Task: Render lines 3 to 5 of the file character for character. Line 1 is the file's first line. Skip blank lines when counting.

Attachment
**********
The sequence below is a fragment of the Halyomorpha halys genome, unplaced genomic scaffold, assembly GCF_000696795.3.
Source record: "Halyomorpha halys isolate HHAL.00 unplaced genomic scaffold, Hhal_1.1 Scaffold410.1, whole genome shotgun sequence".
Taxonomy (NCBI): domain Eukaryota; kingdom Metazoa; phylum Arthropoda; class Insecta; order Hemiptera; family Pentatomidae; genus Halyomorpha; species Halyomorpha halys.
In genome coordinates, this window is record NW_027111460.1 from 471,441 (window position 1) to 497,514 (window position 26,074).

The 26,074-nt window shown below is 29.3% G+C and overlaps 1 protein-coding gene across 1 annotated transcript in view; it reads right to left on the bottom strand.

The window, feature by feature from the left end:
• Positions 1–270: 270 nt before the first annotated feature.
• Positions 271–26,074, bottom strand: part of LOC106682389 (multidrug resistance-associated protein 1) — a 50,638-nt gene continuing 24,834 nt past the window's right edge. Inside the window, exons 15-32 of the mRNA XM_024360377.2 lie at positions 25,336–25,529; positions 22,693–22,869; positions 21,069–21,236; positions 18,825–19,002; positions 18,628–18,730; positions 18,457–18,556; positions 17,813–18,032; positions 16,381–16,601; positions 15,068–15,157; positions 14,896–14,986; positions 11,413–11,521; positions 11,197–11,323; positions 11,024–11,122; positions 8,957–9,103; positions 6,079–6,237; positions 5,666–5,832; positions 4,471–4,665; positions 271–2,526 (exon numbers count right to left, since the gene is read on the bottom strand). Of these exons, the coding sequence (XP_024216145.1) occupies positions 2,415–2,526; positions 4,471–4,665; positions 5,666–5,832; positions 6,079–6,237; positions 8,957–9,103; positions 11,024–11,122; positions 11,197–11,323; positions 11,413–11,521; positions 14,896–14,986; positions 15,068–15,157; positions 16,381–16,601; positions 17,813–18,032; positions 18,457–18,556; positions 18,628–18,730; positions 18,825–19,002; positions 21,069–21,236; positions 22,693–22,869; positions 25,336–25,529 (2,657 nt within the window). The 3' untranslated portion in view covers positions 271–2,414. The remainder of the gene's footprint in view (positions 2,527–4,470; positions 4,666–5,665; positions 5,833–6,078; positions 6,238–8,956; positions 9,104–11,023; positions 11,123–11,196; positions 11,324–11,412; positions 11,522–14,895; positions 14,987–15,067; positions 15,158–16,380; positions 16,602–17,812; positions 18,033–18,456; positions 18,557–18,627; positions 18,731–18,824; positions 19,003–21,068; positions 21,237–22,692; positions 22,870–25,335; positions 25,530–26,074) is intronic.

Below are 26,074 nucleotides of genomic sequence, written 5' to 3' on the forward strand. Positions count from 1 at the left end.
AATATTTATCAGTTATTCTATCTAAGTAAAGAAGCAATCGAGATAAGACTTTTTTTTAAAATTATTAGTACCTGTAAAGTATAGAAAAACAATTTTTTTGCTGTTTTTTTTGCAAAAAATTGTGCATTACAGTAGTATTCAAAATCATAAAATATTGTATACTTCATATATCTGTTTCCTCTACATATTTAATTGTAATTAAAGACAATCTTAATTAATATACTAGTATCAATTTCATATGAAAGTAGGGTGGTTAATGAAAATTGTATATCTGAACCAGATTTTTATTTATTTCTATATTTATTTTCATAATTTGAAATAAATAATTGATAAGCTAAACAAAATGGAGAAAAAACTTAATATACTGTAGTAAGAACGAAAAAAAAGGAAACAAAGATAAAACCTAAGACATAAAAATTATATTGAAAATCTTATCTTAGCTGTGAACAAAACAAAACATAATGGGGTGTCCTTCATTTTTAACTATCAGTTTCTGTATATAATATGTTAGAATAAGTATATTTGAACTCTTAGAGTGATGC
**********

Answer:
Taxonomy (NCBI): domain Eukaryota; kingdom Metazoa; phylum Arthropoda; class Insecta; order Hemiptera; family Pentatomidae; genus Halyomorpha; species Halyomorpha halys.
In genome coordinates, this window is record NW_027111460.1 from 471,441 (window position 1) to 497,514 (window position 26,074).

The 26,074-nt window shown below is 29.3% G+C and overlaps 1 protein-coding gene across 1 annotated transcript in view; it reads right to left on the bottom strand.